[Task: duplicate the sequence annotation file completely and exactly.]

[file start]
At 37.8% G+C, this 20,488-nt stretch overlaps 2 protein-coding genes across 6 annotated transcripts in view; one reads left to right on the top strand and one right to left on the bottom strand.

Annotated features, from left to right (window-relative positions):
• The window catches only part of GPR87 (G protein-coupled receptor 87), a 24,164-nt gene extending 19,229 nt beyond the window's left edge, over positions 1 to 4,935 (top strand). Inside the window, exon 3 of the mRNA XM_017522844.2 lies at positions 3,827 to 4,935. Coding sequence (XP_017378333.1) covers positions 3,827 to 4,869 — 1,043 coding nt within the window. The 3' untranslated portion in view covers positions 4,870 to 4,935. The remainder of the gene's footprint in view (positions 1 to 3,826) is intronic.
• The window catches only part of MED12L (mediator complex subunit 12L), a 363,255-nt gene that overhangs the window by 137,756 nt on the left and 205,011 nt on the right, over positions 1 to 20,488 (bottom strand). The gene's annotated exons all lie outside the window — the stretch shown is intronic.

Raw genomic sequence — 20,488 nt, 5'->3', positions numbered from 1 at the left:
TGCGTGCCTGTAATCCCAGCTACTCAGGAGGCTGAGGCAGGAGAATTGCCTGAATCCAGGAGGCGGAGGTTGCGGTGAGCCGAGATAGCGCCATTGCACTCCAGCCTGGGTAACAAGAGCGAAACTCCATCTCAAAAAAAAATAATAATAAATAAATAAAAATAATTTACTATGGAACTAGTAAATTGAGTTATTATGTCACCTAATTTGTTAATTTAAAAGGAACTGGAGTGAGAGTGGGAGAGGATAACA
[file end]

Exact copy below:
At 37.8% G+C, this 20,488-nt stretch overlaps 2 protein-coding genes across 6 annotated transcripts in view; one reads left to right on the top strand and one right to left on the bottom strand.

Annotated features, from left to right (window-relative positions):
• The window catches only part of GPR87 (G protein-coupled receptor 87), a 24,164-nt gene extending 19,229 nt beyond the window's left edge, over positions 1 to 4,935 (top strand). Inside the window, exon 3 of the mRNA XM_017522844.2 lies at positions 3,827 to 4,935. Coding sequence (XP_017378333.1) covers positions 3,827 to 4,869 — 1,043 coding nt within the window. The 3' untranslated portion in view covers positions 4,870 to 4,935. The remainder of the gene's footprint in view (positions 1 to 3,826) is intronic.
• The window catches only part of MED12L (mediator complex subunit 12L), a 363,255-nt gene that overhangs the window by 137,756 nt on the left and 205,011 nt on the right, over positions 1 to 20,488 (bottom strand). The gene's annotated exons all lie outside the window — the stretch shown is intronic.

Raw genomic sequence — 20,488 nt, 5'->3', positions numbered from 1 at the left:
TGCGTGCCTGTAATCCCAGCTACTCAGGAGGCTGAGGCAGGAGAATTGCCTGAATCCAGGAGGCGGAGGTTGCGGTGAGCCGAGATAGCGCCATTGCACTCCAGCCTGGGTAACAAGAGCGAAACTCCATCTCAAAAAAAAATAATAATAAATAAATAAAAATAATTTACTATGGAACTAGTAAATTGAGTTATTATGTCACCTAATTTGTTAATTTAAAAGGAACTGGAGTGAGAGTGGGAGAGGATAACA